The Ultimate Freelance Web Designer Guide

The Ultimate Freelance Web Designer Guide

Having been a freelance web designer for many years, I often get asked for advice and support and to reveal my experiences.

I recently took part in my very first ever podcast, on Being Freelance. I've received some great feedback and thought I'd try and create the 'ultimate guide' to becoming a freelance web designer that's freely available for everyone to access in a written format! So, let's jump right in.

My experience

I started as an 18-year-old freelance web designer, having worked for a local agency for a couple of years. Whilst employed, I gained experience within the industry and picked up some vital skills (especially in business) that set me up for becoming a freelance web designer, which I'll share in this article as we go. Early on, I wanted to make sure I focused on the web design of the freelance world, offering a complete service for clients looking for web design, front-end web development and being a point of contact for the complete delivery of the projects. Let's move on to the first critical decision you need to make.

Pick an area of expertise

My first major piece of advice: starting in the industry is a super exciting time! Technology can be fascinating, and you can feel like you want to offer all services to all clients. I did this, and it was one of a few regrets in the early days.

I found myself offering freelance web design, freelance web development, backend development, eCommerce development, graphic design and digital marketing. As I moved into year 2, I found that I had a wide range of clients, all having a wide range of specific requirements and technologies. I found it exceptionally challenging to keep on top of the ever-changing nature of the technology space. Shopify was constantly evolving its front-end documentation, as was CSS as a language, and even tools like Photoshop evolved and adapted. I was happy to learn, but you just run out of time when trying to find the time to deliver quality services to clients and how to best use these tools. So, let's move on to the main sections with freelance web design and how you can offer these services. I offer each of these services as it stands at the time of writing.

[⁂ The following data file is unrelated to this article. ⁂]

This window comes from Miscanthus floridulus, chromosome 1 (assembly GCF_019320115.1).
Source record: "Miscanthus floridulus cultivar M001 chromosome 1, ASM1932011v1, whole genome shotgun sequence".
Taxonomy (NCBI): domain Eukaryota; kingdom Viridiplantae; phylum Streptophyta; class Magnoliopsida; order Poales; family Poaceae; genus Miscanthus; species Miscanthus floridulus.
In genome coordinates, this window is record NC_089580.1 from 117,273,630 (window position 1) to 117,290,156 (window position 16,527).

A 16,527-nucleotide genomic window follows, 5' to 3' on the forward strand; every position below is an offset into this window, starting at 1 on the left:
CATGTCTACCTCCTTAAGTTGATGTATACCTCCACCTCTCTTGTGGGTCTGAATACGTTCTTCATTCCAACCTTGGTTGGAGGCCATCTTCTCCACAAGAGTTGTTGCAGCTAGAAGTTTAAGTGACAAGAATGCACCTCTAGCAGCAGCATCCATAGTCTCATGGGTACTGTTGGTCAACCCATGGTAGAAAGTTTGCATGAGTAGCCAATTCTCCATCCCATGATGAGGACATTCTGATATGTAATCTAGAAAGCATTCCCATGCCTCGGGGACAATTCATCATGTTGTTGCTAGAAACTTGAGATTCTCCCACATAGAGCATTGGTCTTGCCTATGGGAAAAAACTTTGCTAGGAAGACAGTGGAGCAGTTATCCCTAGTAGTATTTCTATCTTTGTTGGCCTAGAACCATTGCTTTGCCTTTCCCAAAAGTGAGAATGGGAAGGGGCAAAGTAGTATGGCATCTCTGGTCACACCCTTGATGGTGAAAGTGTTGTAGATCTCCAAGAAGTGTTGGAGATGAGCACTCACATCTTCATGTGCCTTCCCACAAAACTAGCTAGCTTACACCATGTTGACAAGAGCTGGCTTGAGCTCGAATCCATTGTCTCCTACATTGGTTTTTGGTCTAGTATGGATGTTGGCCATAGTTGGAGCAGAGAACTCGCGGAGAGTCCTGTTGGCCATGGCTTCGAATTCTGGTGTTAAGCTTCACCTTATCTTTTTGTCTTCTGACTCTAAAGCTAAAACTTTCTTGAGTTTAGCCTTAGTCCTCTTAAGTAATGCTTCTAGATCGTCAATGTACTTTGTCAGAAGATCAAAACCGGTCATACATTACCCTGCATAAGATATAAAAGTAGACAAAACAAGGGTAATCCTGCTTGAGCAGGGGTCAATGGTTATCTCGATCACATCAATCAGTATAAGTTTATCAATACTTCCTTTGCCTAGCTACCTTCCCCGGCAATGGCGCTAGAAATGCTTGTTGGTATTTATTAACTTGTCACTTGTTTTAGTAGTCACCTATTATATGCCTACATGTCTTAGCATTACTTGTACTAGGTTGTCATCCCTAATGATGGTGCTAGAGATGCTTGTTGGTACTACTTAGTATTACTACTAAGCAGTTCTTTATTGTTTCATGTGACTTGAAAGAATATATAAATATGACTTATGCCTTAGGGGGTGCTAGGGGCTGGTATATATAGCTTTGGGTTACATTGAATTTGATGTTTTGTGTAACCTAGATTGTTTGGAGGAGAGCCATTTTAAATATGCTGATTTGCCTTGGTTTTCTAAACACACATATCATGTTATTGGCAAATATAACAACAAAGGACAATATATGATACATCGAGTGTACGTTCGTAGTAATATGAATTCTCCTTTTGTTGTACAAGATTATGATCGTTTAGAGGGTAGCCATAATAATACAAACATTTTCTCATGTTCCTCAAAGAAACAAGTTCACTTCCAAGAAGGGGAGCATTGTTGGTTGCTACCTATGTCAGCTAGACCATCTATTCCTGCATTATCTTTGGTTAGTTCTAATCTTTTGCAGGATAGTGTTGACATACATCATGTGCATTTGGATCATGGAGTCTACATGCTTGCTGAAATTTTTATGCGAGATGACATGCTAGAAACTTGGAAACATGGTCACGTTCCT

Front-end design

As a freelancer, I offer design-only services. As standard, this includes static design in design software such as Figma or Sketch. If you feel you're on the design side of the spectrum and enjoy the graphic design of things, this is an excellent service. Utilising tools that are more suitable for digital design will allow you to provide clients with high-quality solutions, so it's well worth spending time familiarising yourself with these tools.

The expected deliverable for clients here is access to a shareable URL with the design or the design file itself. This space is quite crowded and probably has the lowest barrier to entry. Foundational knowledge of how the web works and adopting good web design practices such as fluid scale and typography, native CSS solutions, SVG usage and more will allow you as a designer to be ahead of the competition.

Front-end development

I also offer front-end development to clients. The term 'front-end' is quite broad these days, and some companies hiring 'front-end' developers expect you to know all the tools. I bet you've heard of React, Next JS, and Gatsby if you've researched front-end development. Yes, parts of this stack can indeed be front-end, but for me, front-end is how the website works. In my opinion, the front-end shouldn't involve too much backend work in Node or PHP, and it should be a simple stack, HTML, CSS and Javascript. Suppose you can become proficient in these three core technologies without frameworks or tools like Tailwind CSS. In that case, you'll have a perfect foundational bed of knowledge to build upon, where you can start exploring frameworks if that makes life easier.